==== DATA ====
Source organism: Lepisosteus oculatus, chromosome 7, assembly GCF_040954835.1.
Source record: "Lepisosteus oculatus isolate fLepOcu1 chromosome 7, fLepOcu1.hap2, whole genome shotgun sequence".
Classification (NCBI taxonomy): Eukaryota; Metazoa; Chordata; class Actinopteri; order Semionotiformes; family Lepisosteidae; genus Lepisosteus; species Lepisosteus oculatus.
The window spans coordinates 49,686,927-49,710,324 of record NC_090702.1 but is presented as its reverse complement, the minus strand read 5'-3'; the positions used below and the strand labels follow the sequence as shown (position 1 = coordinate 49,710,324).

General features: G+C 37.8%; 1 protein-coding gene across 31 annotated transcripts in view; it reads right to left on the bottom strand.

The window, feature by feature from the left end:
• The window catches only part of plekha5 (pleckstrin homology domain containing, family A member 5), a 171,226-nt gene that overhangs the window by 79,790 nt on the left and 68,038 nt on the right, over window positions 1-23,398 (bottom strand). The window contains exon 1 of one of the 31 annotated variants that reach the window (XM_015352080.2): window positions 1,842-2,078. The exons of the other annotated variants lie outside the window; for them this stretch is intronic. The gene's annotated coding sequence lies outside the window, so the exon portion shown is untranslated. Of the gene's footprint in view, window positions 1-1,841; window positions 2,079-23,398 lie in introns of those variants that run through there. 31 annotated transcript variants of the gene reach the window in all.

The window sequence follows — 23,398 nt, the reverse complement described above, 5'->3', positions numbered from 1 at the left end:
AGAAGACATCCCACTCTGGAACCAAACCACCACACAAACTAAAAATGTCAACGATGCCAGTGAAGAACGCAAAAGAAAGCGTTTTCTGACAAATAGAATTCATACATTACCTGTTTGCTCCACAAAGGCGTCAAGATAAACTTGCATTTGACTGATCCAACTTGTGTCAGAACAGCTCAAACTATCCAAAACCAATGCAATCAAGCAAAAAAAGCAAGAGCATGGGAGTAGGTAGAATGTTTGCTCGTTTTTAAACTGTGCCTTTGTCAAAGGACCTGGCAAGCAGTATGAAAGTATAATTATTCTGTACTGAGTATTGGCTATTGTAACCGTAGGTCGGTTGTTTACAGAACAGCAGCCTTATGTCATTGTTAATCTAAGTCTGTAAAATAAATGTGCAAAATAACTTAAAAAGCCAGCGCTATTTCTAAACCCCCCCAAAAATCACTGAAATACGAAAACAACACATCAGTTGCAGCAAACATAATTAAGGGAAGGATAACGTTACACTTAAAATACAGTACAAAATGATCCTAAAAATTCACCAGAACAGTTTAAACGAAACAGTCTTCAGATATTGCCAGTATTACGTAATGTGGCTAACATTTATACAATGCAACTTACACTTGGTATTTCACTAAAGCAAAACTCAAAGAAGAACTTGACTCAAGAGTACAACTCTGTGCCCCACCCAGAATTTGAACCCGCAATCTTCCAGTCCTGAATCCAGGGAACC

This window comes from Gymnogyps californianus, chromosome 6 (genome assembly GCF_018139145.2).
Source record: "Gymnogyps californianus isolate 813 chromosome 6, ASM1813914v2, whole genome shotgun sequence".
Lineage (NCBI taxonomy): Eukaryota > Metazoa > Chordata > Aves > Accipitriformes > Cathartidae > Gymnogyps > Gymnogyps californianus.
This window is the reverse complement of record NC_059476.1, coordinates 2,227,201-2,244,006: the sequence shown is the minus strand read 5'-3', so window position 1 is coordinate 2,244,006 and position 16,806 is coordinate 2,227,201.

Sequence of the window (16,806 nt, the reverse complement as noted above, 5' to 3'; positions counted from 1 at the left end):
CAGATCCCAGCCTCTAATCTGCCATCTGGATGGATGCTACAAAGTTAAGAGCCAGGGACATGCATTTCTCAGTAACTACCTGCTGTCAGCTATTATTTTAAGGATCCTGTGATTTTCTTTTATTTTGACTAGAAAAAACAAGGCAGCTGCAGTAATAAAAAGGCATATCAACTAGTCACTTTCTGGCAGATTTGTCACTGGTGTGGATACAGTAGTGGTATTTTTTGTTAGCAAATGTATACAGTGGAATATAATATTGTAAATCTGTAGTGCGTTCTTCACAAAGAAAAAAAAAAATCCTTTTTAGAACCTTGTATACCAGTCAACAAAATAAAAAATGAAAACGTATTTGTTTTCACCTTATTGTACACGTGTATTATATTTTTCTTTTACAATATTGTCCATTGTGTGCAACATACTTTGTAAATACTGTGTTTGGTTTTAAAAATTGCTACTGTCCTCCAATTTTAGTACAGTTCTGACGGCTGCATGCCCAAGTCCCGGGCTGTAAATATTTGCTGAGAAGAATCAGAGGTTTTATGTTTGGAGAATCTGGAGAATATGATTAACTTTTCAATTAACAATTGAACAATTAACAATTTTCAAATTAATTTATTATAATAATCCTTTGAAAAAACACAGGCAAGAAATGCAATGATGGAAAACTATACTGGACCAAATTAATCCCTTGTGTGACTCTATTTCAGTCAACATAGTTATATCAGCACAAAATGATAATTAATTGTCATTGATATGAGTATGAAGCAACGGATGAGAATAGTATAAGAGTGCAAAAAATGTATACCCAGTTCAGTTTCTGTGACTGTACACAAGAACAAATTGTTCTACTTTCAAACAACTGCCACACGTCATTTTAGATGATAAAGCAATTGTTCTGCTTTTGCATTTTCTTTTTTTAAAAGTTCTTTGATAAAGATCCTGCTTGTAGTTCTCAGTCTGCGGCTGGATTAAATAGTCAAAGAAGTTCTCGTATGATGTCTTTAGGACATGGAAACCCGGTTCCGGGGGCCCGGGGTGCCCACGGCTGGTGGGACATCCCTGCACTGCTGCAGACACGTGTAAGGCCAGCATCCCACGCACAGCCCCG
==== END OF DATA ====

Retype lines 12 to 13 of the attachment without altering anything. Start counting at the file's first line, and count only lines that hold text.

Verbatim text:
Lineage (NCBI taxonomy): Eukaryota > Metazoa > Chordata > Aves > Accipitriformes > Cathartidae > Gymnogyps > Gymnogyps californianus.
This window is the reverse complement of record NC_059476.1, coordinates 2,227,201-2,244,006: the sequence shown is the minus strand read 5'-3', so window position 1 is coordinate 2,244,006 and position 16,806 is coordinate 2,227,201.